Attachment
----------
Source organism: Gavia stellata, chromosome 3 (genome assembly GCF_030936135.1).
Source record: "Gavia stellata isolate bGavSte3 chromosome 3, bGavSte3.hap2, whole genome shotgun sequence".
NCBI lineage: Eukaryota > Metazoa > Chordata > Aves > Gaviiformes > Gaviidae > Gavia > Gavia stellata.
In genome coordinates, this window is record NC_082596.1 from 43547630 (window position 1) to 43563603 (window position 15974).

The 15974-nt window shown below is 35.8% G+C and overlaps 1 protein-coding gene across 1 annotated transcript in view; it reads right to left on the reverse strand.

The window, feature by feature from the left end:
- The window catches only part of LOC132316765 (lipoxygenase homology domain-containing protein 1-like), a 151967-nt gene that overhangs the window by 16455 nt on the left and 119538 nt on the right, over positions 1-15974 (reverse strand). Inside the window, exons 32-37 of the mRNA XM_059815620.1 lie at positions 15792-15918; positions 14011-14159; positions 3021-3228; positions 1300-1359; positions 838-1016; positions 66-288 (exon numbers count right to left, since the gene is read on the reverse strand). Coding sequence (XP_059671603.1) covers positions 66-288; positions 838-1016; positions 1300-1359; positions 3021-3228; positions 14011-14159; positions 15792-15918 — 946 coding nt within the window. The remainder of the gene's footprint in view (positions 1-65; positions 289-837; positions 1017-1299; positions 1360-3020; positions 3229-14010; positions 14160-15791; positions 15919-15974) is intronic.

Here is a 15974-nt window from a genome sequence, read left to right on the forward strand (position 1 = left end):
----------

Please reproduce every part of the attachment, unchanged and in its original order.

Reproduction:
Source organism: Gavia stellata, chromosome 3 (genome assembly GCF_030936135.1).
Source record: "Gavia stellata isolate bGavSte3 chromosome 3, bGavSte3.hap2, whole genome shotgun sequence".
NCBI lineage: Eukaryota > Metazoa > Chordata > Aves > Gaviiformes > Gaviidae > Gavia > Gavia stellata.
In genome coordinates, this window is record NC_082596.1 from 43547630 (window position 1) to 43563603 (window position 15974).

The 15974-nt window shown below is 35.8% G+C and overlaps 1 protein-coding gene across 1 annotated transcript in view; it reads right to left on the reverse strand.

The window, feature by feature from the left end:
- The window catches only part of LOC132316765 (lipoxygenase homology domain-containing protein 1-like), a 151967-nt gene that overhangs the window by 16455 nt on the left and 119538 nt on the right, over positions 1-15974 (reverse strand). Inside the window, exons 32-37 of the mRNA XM_059815620.1 lie at positions 15792-15918; positions 14011-14159; positions 3021-3228; positions 1300-1359; positions 838-1016; positions 66-288 (exon numbers count right to left, since the gene is read on the reverse strand). Coding sequence (XP_059671603.1) covers positions 66-288; positions 838-1016; positions 1300-1359; positions 3021-3228; positions 14011-14159; positions 15792-15918 — 946 coding nt within the window. The remainder of the gene's footprint in view (positions 1-65; positions 289-837; positions 1017-1299; positions 1360-3020; positions 3229-14010; positions 14160-15791; positions 15919-15974) is intronic.

Here is a 15974-nt window from a genome sequence, read left to right on the forward strand (position 1 = left end):